If someday they decide to have a best bear contest, and I enter William into it because I think that, frankly, he’s so good at doing bear stuff that he counts as a bear, I will be laughed out of the room, because obviously William is not a bear. This is exactly and precisely how we should feel about Bob Dylan’s Nobel prize – a song is not literature, literature is not songs, and you can’t be so good at one that it makes it the other. I am compelled here to point out, almost certainly unnecessarily, that I love songs, and also literature, and that I even like Bob Dylan. That’s why I’m making this argument: I think that it cheapens everyone’s ability to enjoy one or the other to insist that everything must, instead of being exactly what it is, instead be everything.

Outstanding Achievement in Assuming That People are, in Fact, So Dumb That if The Thesis Statement Were True Then We Never Would Have Survived as a Species

Human beings have been eating food for 200,000 years. This has given human beings a pretty sensitive and effective means to detect when something is good to eat or not, generally speaking. We have been cooking food for, at the absolute minimum, 20,000 years 11, which means that we have a pretty extensive grasp, again, collectively, of the various ways heat can be applied to food products. We have been writing down recipes for about 3,700 years.

Admittedly, something like 3,000 people 12 still manage to die of foodborne illness every year. That’s 0.1% of all deaths in America annually. So all of that experience is imperfect. If this study from North Carolina State (published in the British Food Journal) is to be believed, all 3,000 of those people are cooking that last, deadly meal from a cookbook that doesn’t include proper food safety instructions with every single recipe.

Now, this study isn’t itself the winner of the Trainie, but it’s necessary to spend a little bit of time talking about what it’s doing here. The methodology (see the link in FN12) involved going through individual recipes from NYT best-selling cookbooks to see if every single recipe contained food safety information. 8% of the recipes listed a final safe cooking temperature within the recipe, and 34 of the recipes gave outright unsafe information 13. I have no doubt this is true. It does not allow for two things, however. The first is tremendously prosaic: a quick survey of the few dozen cookbooks in my possession (plus a handful at the library) shows that most of them do contain safety information – including safe temperatures – at the beginning, or as a table in the endpaper or something. The second thing that it fails to control for is that the cookbooks in my 14 observations that don’t have this kind of information are hardly the kind of cookbooks that you’d expect a beginner – the class of people who are most likely to not know what they’re doing in that regard – to be cooking out of.

But more than either of those things, it also completely fails to address just why, exactly, it’s approaching this from the notion that every recipe should contain the necessary food safety instruction. That did not stop the reporting on this study, however, from running with the results. Livescience decided that the results themselves were not enough, and had to, in addition to the usual out-of-proportion Hot Taking, add the fact that saying “cook for three hours or to a specific temperature” was somehow contradictory information 15. Taking a different tack, Food and Wine decided to lay all of the blame for everything at the feet of Gwyneth Paltrow, who had recently published her own cookbook, which is definitely a version of reality that does not exist, but could if you squint I guess!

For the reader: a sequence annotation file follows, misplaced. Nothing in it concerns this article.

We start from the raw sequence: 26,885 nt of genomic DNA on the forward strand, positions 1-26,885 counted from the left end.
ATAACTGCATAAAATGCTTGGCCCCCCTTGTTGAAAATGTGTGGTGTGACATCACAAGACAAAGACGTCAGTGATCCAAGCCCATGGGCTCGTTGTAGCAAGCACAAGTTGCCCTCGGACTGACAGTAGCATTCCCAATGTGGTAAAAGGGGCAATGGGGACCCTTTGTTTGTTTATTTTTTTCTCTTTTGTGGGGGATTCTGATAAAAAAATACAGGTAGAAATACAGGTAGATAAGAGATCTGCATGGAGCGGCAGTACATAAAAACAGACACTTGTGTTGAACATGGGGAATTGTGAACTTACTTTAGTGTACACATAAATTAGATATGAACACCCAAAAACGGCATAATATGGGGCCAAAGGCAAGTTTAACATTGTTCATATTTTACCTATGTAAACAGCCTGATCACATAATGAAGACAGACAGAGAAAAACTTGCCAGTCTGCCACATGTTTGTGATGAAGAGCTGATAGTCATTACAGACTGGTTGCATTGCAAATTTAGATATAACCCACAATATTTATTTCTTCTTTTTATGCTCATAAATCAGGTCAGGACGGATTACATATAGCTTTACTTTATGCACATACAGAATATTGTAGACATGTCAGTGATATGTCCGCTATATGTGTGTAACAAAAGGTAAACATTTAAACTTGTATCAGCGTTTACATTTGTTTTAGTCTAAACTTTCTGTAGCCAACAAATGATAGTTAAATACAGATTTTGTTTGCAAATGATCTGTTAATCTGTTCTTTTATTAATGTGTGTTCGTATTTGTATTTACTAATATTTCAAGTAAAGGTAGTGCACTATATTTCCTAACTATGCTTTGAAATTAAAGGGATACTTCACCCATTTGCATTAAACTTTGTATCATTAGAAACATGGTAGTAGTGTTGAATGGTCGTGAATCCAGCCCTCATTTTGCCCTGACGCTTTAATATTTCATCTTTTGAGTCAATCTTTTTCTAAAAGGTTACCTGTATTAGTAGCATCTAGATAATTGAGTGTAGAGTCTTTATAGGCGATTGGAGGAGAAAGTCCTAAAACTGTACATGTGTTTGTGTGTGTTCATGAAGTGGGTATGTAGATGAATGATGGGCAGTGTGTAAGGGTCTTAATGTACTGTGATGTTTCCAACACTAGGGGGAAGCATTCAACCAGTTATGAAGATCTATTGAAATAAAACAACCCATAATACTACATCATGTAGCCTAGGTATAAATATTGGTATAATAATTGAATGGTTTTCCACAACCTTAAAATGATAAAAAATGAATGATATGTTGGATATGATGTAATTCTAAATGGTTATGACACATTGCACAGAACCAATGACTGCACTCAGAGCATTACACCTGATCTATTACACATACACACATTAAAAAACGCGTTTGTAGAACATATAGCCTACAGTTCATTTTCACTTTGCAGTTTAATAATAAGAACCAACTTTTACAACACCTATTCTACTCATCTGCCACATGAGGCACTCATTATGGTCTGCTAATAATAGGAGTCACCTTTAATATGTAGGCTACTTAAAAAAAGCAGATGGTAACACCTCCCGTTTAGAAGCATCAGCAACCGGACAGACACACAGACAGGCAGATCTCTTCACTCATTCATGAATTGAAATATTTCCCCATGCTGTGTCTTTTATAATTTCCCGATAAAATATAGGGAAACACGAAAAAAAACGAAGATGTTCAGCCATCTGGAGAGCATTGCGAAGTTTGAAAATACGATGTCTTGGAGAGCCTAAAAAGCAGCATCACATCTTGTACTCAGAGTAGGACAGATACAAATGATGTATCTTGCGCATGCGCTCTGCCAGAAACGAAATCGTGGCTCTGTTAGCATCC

Food safety is, of course, a matter of great importance, and obviously people should take every precaution necessary to not get sick. But choosing a portion of a book and deciding that it represents the entirety of that book and then yelling about it not including a thing (when that thing is probably elsewhere in the book) is pretty silly, but even more than that, pretending like that study is finding some sort of catastrophic tragedy is being even MORE silly.

Outstanding Achievement in Intergenerational Warfare

Millennials, in case you haven’t heard, are the worst, most irresponsible, least-attached, most disappointing generation in the history of generations. They are, of course, responsible not just for everything that is wrong with everything, but also they are responsible for it by dint of being so darn self-centered and frivolous. We can insert something about participation ribbons and snowflakes and stuff. You know how this goes.

This, the worst discourse in the world, found its very own apotheosis in the form of this completely un-self-aware, completely insane rant from Australia. The guy posits that home ownership is the foremost desire of all people, then suggests that the reason that millennials don’t own homes is because of their crazy food obsessions – in this case, avocado toast specifically.  

There are a handful of things that are sort of buried in this cockamamie argument: that young people don’t have the same values as old people because of some failure on their part 16, that young people are so obsessed with the optics of their food consumption that they are unable to be sensible, and that avocado toast is the outward-most intersection of these two things.  

There isn’t much to say here except: someone will have to work very hard next year to take the .spot of “dumbest Take on millennials” from this guy. This is even dumber than last year’s business about cereal! It sort of comes all the way back around from a position that seems execrable and infuriating to almost being kind of cute.

Outstanding Achievement in Using the Internet For Its Exact Ideal Purpose

Jim Davis said, innocuously, two years ago, in an interview for a Mental Floss article, that part of Garfield’s appeal was that Garfield was a cipher – he had no human correspondence. When he listed the qualities that Garfield didn’t possess he included gender – “he’s not really male or female,” the most successful cartoonist in history says about his most successful creation. Virgil Texas from the excellent Chapo Trap House podcast noticed that he had said this, and immediately updated WIkipedia to reflect Garfield’s status as not having a specific gender.